On 13 September 1953, this image of MAE WEST appeared in The Los Angeles Times.
• • On 13 September 1969 • •
• • Michael Sarne was writing a lot to Mae West during the autumn of 1969 as he developed the cinema version of "Myra Breckinridge." In a letter dated 13 September 1969, he asked Mae to hurry up and get her comments on the revised screenplay to him as soon as possible. He promised he was giving more thought to other ways to involve her character Leticia Van Allen in the central plot. Mae West, of course, got top billing.
• • Lasky's Lucky 13 • •
• • More than anything, vaudevillian Mae West wanted to be "in the legit" — — on The Gay White Way — — and Jesse Lasky gave her an opportunity.
• • In 1911, Jesse Lasky opened the "Folies-Bergere," a plush theatre restaurant on West 46th Street and he cast a pretty 18-year-old Mae to appear in the cabaret with a comedy duo, Cook and Lorenz. The extravaganza was produced by Ned Wayburn, Mae's dancing teacher and was called "A La Broadway."
• • Born in San Francisco, California in the month of September — — on 13 September 1880 — — Jesse Lasky went on to be the founder of the Jesse Lasky Feature Play Company, which later merged with Adolph Zukor's Famous Players to form the Famous Players-Lasky Corporation, one of the major studios of the silent era.
• • Quite versatile, Jesse Lasky started out as a reporter and then made failed plans to join the Alaska Gold Rush. Also a talented musician, Lasky then tried his hand at being a bandleader in Hawaii. Upon his return to the United States, he and his sister Blanche teamed up to play the coronet in vaudeville; this led to his becoming a vaudeville promoter.
• • In 1913 he and his brother-in-law Samuel Goldfish (who later became Sam Goldwyn) formed the first studio with Goldfish functioning as president and Lasky as the vice-president. In 1914, their first film, The Squaw Man, became a great hit and an industry milestone in that it was the first epic western; its success also helped make Hollywood a center for filmmaking. Eventually his Famous Players-Lasky company merged and merged again until it became Paramount, another major studio in American cinema history.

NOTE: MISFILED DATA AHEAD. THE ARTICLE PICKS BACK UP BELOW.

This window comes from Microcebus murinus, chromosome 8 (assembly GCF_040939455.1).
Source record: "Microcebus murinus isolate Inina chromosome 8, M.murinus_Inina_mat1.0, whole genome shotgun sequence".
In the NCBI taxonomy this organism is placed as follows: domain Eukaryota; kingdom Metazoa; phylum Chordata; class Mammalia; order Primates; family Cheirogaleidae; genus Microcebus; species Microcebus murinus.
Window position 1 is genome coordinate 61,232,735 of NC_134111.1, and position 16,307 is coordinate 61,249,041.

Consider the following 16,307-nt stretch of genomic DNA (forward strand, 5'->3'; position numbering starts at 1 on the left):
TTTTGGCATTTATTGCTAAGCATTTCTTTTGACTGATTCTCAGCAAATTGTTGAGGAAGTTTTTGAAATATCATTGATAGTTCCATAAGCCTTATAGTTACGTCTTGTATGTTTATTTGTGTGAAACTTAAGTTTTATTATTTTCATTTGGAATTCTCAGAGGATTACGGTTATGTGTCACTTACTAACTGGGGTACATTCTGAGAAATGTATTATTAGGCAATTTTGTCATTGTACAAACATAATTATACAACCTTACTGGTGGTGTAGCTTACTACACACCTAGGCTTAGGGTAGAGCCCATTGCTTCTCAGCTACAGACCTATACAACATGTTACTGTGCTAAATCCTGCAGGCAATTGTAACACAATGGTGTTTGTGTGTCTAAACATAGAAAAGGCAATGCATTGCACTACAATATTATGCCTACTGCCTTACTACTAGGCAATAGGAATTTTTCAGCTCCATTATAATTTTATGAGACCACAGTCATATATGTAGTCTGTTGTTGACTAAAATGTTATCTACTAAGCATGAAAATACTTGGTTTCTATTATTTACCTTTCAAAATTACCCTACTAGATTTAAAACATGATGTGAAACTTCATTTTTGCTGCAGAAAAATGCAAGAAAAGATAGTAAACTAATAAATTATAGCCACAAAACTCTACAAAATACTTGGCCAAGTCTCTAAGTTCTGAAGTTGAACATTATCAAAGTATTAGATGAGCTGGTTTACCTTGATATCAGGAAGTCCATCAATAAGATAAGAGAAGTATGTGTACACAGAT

• • Perhaps thirteen was his special number. Born on the 13th of September, Jesse Lasky died on 13 January 1958 at age 77.
• • In Her Own Words • •
• • Mae West said this to an Australian reporter: "I like my sexes stable."
• • Mae West wrote this: “The wages of sin are sables and a film contract.”
• • Quote, Unquote • •
• • Mae West was mentioned in connection with a new show on Al Jolson, with whom she performed.
• • Cynthia Citron writes: Al Jolson defends himself by rattling off some of the many other performers who worked in blackface, such as Jack Benny, Eddie Cantor, Bing Crosby, Bob Hope, George Jessel, Buster Keaton, and even the young Shirley Temple. He might also have mentioned Mae West, Gene Kelly, Will Rogers, the Marx Brothers, George Burns, among many others. ...
• • Source: Article: "Jolson sings again!" written by Cynthia Citron for Examiner.com; posted on 12 September 2011
• • By the Numbers • •
• • The Mae West Blog was started seven years ago in July 2004. You are reading the 2052nd blog post. Unlike many blogs, which draw upon reprinted content from a newspaper or a magazine and/ or summaries, links, or photos, the mainstay of this blog is its fresh material focused on the life and career of Mae West, herself an American original.
• • Come up and see Mae every day online: http://MaeWest.blogspot.com/
• • Photo: • • Mae West • • 1953 • •
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